bespoke-botanicalsThe plants traditionally used in pre-ban absinthe grew in the lush valleys and on rocky slopes of the Alps and the under warm Mediterranean skies of southern France. 

Fortunately, the Pacific Coast offers strikingly similar geography, soil types, and climate.

Many of the botanicals used to make Marteau absinthe are grown and harvested in Washington and Oregon especially for Marteau and according to exacting standards, including specified harvest and drying times and methods.

This is part of the reason Marteau is such a rich and faithful representation of pre-ban absinthe.



"Grande absinthe" is the French common name for Artemisia absinthium, the shrubby, sagebrush-like herb which is its definitive ingredient and which gives absinthe its name.  Although there are hundreds of species of wormwood in the Artemisia genus, only the absinthium species qualifies a spirit to be called "absinthe".

The wormwood used in Marteau absinthes is a selection of imported varieties, wildcrafted plants, and a special proprietary variety propagated especially for Marteau, and grown in the warmer Mediterranean climate of southern Oregon. It is this selection of absinthium that is the source of Marteau's fresh, clean alpine fragrance and flavor.

Pimpinella anisum


If wormwood is the definitive ingredient of absinthe, aniseed is the definitive flavor of absinthe. 

A historic absinthe such as Marteau is made with the best Spanish aniseed from Andalusia, as opposed to star anise or star anise oil, and has a more balanced herbal flavor.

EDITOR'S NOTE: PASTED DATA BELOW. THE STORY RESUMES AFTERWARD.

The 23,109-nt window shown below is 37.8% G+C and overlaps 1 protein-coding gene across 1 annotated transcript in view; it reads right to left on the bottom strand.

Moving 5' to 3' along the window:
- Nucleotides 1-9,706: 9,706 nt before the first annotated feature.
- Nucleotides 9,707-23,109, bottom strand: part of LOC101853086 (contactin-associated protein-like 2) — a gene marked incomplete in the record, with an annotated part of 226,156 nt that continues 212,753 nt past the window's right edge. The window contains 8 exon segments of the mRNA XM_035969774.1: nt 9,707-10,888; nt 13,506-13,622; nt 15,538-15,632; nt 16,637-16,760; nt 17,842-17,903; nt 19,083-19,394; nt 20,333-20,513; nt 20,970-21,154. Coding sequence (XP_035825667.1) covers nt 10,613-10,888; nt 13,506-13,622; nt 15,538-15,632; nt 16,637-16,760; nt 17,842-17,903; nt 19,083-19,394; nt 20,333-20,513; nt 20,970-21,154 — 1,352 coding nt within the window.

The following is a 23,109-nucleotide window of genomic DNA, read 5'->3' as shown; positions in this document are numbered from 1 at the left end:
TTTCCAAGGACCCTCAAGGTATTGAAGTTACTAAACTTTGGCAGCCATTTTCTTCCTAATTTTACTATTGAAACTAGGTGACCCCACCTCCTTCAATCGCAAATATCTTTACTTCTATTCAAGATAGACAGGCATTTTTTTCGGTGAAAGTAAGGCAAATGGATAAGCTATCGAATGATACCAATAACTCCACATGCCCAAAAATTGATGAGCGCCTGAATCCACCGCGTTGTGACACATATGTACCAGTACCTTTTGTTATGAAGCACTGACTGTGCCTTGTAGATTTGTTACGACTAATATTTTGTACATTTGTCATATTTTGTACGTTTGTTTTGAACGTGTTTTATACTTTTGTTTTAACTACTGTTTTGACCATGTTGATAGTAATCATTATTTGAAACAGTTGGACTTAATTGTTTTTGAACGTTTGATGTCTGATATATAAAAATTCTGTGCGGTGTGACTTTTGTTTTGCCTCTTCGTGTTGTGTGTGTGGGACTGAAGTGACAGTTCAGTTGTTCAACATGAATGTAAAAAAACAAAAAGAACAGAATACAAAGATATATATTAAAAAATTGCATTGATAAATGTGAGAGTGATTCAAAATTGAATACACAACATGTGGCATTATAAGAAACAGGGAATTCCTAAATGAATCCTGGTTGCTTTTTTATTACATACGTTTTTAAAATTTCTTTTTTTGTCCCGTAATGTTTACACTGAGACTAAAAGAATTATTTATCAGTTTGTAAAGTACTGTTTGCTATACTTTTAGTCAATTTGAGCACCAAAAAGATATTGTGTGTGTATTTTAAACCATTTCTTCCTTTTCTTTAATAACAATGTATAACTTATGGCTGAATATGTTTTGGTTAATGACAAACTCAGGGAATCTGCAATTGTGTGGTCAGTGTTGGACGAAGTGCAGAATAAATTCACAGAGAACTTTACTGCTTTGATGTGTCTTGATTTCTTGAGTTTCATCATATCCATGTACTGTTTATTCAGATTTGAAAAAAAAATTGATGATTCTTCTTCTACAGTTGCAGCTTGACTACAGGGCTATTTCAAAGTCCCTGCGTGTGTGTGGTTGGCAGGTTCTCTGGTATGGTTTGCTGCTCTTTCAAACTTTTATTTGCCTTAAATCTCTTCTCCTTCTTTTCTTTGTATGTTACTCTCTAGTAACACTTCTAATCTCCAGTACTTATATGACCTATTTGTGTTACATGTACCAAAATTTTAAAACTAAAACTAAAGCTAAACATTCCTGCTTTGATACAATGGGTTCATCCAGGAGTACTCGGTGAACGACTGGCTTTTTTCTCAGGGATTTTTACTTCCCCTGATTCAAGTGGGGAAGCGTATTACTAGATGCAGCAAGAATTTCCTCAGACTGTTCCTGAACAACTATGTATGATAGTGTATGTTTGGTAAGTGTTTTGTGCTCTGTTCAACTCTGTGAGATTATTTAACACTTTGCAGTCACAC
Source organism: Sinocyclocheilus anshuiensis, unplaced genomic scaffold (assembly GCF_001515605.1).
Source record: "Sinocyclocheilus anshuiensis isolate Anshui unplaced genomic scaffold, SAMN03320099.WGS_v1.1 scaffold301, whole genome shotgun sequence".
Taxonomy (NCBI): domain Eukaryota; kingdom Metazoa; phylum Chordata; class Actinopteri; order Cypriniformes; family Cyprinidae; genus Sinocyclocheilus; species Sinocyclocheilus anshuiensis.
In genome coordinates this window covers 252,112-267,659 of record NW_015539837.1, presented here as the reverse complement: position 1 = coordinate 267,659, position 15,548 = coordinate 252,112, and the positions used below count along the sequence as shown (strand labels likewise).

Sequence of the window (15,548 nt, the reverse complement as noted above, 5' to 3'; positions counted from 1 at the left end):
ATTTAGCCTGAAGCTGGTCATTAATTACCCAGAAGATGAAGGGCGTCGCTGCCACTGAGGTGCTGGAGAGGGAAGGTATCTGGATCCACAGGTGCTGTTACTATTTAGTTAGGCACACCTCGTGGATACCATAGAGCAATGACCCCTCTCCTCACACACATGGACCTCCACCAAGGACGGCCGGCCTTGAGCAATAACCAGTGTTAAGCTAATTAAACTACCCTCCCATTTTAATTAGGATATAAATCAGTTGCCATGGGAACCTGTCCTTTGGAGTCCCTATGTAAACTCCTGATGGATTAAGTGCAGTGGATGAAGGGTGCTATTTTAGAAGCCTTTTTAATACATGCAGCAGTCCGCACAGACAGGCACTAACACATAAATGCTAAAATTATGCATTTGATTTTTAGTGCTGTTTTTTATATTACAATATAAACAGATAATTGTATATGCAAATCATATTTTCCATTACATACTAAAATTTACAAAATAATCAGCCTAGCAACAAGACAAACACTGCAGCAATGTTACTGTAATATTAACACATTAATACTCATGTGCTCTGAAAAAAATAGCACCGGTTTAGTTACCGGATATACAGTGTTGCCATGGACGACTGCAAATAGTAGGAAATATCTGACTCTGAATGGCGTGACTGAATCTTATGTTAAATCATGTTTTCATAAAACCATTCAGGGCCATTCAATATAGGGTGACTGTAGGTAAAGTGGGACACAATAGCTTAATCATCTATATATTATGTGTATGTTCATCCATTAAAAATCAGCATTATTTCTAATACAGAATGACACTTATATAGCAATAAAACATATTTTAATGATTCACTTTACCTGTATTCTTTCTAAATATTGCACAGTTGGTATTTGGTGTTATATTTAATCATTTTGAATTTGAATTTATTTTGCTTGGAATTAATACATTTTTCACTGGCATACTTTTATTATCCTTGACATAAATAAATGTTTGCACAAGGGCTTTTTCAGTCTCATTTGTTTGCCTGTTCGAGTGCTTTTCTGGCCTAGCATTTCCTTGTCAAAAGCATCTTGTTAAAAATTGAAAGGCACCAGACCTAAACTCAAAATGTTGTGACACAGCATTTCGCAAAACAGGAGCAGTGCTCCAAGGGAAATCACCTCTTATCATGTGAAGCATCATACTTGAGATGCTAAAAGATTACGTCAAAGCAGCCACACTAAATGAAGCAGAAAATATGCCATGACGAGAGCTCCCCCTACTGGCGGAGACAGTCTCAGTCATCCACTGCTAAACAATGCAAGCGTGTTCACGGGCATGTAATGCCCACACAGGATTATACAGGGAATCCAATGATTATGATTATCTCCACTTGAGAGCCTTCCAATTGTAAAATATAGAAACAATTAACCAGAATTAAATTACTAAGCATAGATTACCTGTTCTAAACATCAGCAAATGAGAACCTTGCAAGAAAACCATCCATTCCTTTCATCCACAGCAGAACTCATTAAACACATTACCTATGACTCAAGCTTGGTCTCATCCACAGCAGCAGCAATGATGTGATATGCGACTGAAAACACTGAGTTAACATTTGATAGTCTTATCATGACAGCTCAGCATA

This gives it a richer, more complex and exotic taste, avoiding the black licorice, candy-like flavor common to inferior absinthe.



Somewhat similar to anise, but more earthy and spicy, sweet fennel—fenouil doux—completes what is often referred to as the "holy trinity" of absinthe: grand wormwood, aniseed and fennel. Marteau absinthe contains a blend of the finest, most flavorful fennel cultivars available.

Angelica archangelica


Angelica root is responsible for the earthy top note which gives Marteau its mature and refined characteristic. The seed is peppery and warm. Used judiciously, these botanicals lend to the mystery and subtlety for which Marteau is known.

Iridis florentina


The Iris is believed to be the flower represented by the Fleur de Lys, a heraldic emblem and symbol of France, as well as the city of New Orleans. The iris root has been used in spirits and fragrances for centuries.  It imparts a delicate, soft floral flavor and fragrance very similar to violets.

ponticaMelissa officinalis


The color of Marteau is the result of an infusion of natural herbs added directly to the distillate.  The principal purpose of this secondary infusion of herbs, or finishing, is to create additional nuances of flavor and aroma, but it also results in the beautiful green color for which absinthe is famous.

Petite  wormwood and melissa (lemon balm) are the perfect traditional choices.  Petite wormwood is mild but flavorful, and unlike its grande wormwood cousin, lacks all but a faint bitterness.  Lemon balm adds a citrus note, along with additional sweetness.


grape spirits


Only fine esprit du vin—un-aged grape brandy—is used for making Marteau Master's Reserve Absinthe. The prestigious quality of Master's Reserve starts with dark, ripe Columbia Valley grapes. These are first made into wine, which in turn is distilled into high proof grape spirits. This clean, pure spirit is the finest medium with which to produce a truly historically authentic absinthe—just as it was done 200 years ago with the very best absinthes.

While the grape spirits are distilled to near-neutrality (above 85% ABV) and contribute only modestly to the taste of Marteau Master's Reserve, their aroma, mouth-feel, and finish provide the perfect palette upon which to blend the many brilliant and seductive layers of flavor.